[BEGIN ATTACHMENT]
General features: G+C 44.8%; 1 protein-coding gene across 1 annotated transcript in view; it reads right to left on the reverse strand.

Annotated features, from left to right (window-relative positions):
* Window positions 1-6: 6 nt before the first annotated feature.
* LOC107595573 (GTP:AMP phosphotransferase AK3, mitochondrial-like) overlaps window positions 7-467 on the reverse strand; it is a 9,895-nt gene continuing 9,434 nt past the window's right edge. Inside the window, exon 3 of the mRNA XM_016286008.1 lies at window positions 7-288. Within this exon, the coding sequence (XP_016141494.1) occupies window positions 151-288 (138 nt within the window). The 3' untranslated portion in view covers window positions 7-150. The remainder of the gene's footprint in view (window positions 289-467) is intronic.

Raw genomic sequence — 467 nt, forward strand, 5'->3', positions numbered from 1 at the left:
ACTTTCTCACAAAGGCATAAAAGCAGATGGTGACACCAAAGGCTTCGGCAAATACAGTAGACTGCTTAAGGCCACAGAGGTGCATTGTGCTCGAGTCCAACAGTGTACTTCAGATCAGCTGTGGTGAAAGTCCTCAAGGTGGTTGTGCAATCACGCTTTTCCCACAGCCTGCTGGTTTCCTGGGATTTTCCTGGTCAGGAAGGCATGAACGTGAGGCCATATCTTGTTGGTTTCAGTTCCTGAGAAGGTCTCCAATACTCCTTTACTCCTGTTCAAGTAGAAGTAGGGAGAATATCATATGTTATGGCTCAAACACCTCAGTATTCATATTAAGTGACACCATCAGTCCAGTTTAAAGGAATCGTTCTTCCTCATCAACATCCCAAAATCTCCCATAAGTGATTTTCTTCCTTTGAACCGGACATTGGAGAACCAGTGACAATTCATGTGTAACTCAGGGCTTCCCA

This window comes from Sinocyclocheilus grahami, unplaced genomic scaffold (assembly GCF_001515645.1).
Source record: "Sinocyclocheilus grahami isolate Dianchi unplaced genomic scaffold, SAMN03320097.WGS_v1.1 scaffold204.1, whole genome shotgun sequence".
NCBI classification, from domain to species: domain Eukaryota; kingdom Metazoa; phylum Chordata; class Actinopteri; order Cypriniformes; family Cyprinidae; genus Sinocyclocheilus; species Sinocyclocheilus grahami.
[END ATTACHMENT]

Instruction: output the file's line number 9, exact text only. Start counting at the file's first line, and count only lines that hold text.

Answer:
NCBI classification, from domain to species: domain Eukaryota; kingdom Metazoa; phylum Chordata; class Actinopteri; order Cypriniformes; family Cyprinidae; genus Sinocyclocheilus; species Sinocyclocheilus grahami.